We were enjoying some new found freedom on that Tuesday morning. I had recently gotten an electric scooter, which meant that I could venture out with Marshall, my yellow Lab service dog, to places we didn’t previously go by ourselves because they were too far away to push myself in my wheelchair. So, sitting in Burger King, savoring the last few bites of a biscuit sandwich, while writing some thoughts in my journal was a new thing for us, but it was a habit that I definitely wanted to get used to. Marshall stretched out long at my side. He was napping but alert to my every move, ready to go as soon as I said the word. As I finished writing, I pondered whether I wanted to go straight home or wander into some shops in our neighborhood. Shopping won.
I was clearing away the wrapping and napkins when another customer came in and told everyone that an airplane had hit one of the Towers of the World Trade Center. I looked up, caught by surprise. “That is weird,” I remember thinking. “How would a commuter plane get into that airspace?”

It wasn’t until I got home a few hours later and turned on the TV that the horror of the day hit me in the gut. Black smoke gushed out of a huge hole in the New York City skyline, a hole that was once the Twin Towers. Another plane hit the Pentagon and one crashed in a field in Pennsylvania.  The scene that I watched reflected the chaos in my heart.
My first thought was my favorite relative. Uncle Tom is seventeen years older than me, so he spent lots of time babysitting me as a kid. We are very close. He is also my godfather and at the time, was an active duty New York firefighter. Memories flooded through my head. For Christmas one year when I was about seven years old, Uncle Tom bought me the soundtrack to the musical “Annie.” I was obsessed with the story of that little orphan and her hard knock life. I played the record incessantly until it was too scratched to make sense out of. It felt like there was no breath inside me until about six hours later when mom called to tell me that he was okay.

I watched the news that day, along with the rest of the country, and heard all the stories of heroism and heartache. I wept with people who had lost loved ones and celebrated with the people who had made it out alive.

And I was changed. Forever.

On September 11, 2001, I truly understood what it meant to live in the land of the free and that America absolutely was the home of the brave. I realized in my soul, for the first time, that police officers and firefighters routinely put their lives in jeopardy to save strangers who are in danger, and that they do that every day because that is what they choose to do.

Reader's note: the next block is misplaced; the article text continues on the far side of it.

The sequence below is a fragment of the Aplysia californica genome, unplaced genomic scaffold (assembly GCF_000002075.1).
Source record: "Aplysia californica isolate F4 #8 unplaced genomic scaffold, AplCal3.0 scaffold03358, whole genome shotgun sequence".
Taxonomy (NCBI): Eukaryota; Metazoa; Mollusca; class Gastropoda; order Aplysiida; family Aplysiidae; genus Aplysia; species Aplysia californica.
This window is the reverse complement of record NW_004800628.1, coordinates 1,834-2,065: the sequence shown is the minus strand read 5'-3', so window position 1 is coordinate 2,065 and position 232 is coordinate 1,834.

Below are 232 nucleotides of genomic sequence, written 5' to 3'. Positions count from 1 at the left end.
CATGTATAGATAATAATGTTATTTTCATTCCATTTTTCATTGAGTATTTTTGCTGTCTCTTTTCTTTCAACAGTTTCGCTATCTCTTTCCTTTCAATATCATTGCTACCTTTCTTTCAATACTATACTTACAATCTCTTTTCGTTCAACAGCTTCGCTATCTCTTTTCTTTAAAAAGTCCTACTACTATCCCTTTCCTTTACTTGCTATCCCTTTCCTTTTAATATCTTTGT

Many can say that their lives were changed by the events of September 11th, 2001. People reevaluated their priorities and made different life decisions. I have a cousin who decided to leave her career and go to medical school because she had always wanted to become a doctor.

Every year I take the time to think back to the events of that day and how many people were directly affected by them. I say prayers and watch YouTube videos and read stories of the many memorials. I will continue to do so as long as I live.

A few days ago, when I was thinking about the fact that September 11th was coming up, a new thought struck me. I remember so many details about that day, where I was and what I was thinking. But I don’t remember anything about September 10th, 2001. The day before the terrorist attacks was typical, ordinary, uneventful.

But was it?

I must have had the usual complaints that day. My back hurts, I have lots of spasms. It sucks that I can’t drive. I am out of one ingredient, so I can’t make my favorite recipe for dinner. Why is cable so expensive? What do you mean there is a back order and you can’t ship what I want from your  online store for two more weeks?

The next day all those details seemed trivial and silly. And in the light of what happened the day after they certainly were. It is much more important to tell people in my life that I love them than it is to make my favorite meal. I get that. Really I do.

But I also think that one of the lessons I can take away from the events of September 11th, 2001, is to be grateful that there are some days like September 10th when my back hurts and I struggle to get in and out of bed. Because those irritations are part of living my life.

And I need to be grateful every single irritating, incredible moment that I have a life to live, and I am free to live it.